Rachel Walsh, supremely talented illustrator who also heard the idea and immediately asked "what can I do to help this along?"
Andreas Alsved. Super fast turnaround on design issues. An up and coming Swedish designer people!
Steve Schenko. The graphic designer and owner of Custom Creative that I have worked with for fifteen years now. Once we are in the same mind on something Schenks is the fastest gun in the west.
Rafael Burg, one of the most energetic guys on the planet. When you have Rafa behind you it is like strapping a rocket pack on. Rafa watched the Kickstarter and within about twenty minutes had a Portuguese translation ready to upload. Unreal. :)
Awesome DJ Paul Lojszczyk who jumped at the chance to help out when he heard the idea.
Francis Sese and Rachel. For hosting James and giving some crucial early strategic advice.
Lady San Pedro of blog whatladylikes for her very insightful take on the low percentage of developing-country-inhabitants that contribute to global share of photographs and therefore the limited view everyone is getting while they stay quiet.
Sam Marks for some very sound advice about crowdfunding.
Drew White, extraordinarily good animator and friend. www.imdrewwhite.com
Jan & John Harrison. James' godparents in the truest sense. Generous, always available, helpful supportive.
Hannah Anketell of Nomad Photography London for the generous lending of her photographic equipment.
Oscar Blustin from Theatre Delicatessen who helped so much with the launch party space.
Josh Davis from Evenstagram, the excellent live-feed social media presenter.
Sarah Louise Alcala Rodriguez for taking the UK PR task and pushing it hard with fantastic results.
Kevin Hoogstad and Maya Villaneuva, Kev as a close friend for his support and for recruiting the incredibly energetic and purposeful Maya to the Tribe Photo team, specifically taking on the US PR task.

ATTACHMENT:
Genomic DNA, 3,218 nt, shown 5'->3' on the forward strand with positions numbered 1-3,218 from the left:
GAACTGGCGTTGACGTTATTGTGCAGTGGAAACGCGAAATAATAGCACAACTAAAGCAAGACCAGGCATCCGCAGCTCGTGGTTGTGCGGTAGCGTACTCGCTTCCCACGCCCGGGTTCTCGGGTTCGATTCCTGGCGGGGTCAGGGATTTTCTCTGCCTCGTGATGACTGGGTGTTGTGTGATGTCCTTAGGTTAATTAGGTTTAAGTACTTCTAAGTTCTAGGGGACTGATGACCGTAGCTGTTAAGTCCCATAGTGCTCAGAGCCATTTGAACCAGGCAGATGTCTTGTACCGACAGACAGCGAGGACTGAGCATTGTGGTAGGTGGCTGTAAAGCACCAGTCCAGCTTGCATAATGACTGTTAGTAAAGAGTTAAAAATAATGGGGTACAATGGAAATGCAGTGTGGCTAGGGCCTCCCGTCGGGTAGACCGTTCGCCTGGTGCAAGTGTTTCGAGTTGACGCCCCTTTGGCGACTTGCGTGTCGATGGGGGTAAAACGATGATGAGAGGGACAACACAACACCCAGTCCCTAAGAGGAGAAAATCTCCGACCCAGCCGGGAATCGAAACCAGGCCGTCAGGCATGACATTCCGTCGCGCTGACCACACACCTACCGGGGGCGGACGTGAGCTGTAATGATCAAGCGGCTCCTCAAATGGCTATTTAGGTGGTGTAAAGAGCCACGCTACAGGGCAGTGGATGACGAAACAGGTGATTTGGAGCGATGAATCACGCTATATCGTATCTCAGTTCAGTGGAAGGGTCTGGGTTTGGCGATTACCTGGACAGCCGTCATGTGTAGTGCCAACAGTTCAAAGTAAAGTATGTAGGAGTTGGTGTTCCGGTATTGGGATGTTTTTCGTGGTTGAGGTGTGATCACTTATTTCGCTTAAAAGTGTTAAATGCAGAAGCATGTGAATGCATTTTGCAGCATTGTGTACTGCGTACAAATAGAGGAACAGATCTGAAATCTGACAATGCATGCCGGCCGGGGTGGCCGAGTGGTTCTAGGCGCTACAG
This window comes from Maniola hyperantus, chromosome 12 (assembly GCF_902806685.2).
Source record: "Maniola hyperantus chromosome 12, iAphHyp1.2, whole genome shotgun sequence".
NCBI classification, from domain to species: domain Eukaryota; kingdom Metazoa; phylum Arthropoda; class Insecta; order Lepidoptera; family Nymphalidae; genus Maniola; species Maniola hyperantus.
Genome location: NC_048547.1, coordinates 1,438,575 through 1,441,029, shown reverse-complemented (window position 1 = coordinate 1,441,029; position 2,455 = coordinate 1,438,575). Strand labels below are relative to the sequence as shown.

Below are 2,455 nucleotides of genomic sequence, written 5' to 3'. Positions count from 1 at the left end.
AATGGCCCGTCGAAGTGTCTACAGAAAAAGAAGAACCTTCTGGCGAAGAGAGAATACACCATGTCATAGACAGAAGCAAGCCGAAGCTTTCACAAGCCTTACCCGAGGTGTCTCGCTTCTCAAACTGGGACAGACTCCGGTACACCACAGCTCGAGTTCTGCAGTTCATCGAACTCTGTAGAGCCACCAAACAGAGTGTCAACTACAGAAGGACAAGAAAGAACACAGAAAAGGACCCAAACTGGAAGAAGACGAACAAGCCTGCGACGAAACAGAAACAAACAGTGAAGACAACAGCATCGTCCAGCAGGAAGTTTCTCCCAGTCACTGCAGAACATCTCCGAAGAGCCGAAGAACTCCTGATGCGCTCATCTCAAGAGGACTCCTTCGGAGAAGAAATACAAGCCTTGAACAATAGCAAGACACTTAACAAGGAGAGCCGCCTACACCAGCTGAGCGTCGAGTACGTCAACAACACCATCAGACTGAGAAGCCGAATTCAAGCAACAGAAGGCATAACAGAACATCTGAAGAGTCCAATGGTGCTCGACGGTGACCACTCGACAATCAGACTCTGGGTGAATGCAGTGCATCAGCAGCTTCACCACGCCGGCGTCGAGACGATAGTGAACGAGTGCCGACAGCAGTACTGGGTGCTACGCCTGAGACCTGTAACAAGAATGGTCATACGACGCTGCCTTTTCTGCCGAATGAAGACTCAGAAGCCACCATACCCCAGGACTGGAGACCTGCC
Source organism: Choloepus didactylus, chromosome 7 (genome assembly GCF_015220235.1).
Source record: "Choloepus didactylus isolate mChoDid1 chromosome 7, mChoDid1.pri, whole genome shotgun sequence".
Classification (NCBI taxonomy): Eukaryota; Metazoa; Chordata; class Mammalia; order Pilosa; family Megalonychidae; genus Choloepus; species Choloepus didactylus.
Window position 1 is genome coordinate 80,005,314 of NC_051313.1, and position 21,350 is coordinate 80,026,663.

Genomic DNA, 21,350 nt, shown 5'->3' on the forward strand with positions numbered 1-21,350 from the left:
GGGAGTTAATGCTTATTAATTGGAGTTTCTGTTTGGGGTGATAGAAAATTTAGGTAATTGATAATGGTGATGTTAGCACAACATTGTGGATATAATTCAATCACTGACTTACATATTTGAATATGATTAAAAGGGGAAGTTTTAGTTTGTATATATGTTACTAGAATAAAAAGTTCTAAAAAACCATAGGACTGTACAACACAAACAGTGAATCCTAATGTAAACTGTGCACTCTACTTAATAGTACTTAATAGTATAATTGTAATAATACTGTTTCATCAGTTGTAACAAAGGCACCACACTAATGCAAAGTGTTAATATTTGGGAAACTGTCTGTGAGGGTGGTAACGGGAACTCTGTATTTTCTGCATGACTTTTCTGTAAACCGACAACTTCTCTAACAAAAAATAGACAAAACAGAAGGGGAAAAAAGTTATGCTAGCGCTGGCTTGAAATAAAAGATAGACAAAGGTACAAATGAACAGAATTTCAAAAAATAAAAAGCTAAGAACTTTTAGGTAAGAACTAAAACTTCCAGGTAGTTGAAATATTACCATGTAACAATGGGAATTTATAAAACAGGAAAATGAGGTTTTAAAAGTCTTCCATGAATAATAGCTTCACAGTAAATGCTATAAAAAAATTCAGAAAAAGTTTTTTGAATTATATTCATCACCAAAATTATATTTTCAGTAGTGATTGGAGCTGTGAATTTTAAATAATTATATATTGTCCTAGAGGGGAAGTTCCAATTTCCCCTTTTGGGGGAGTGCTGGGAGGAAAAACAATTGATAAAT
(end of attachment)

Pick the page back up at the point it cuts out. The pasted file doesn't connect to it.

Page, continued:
The Sharers. To those of you who shared and continue to share our Kickstarter campaign, oftentimes with incredibly generous words attached. That is huge.
The First Five Hundred. You know who you are! We have a list of you. Five Hundred likes in two days helped us realise Tribe Photo was hitting a chord.
Risks and challenges
Once funded, the challenge will be keeping the website development under tight control. The other risk will be the lack of facilities in the villages where we establish partnerships. Village-selection will be an important component here: villages will need at least one computer with access to the internet sufficient to upload images. Camera theft may be an issue but my experience is that honesty in these villages is far higher than we are used to in the west. Then there will be unknowns experienced in the roll-out of the camera hire partnerships. But this is like any new business, where keen attention deals with the crises as they happen and turns them into opportunities wherever possible. Maybe the biggest risk is apathy caused by a westerner trying to do the right thing by western standards inside other cultures. Many have failed even (/particularly?) with the best of intentions. Humility is key here, not a pathetic humility but rather one that honestly sees equality in other cultures and through this an ability to morph an idea in fundamental ways in order to better serve the needs of those cultures.Learn about accountability on Kickstarter
- (20 days)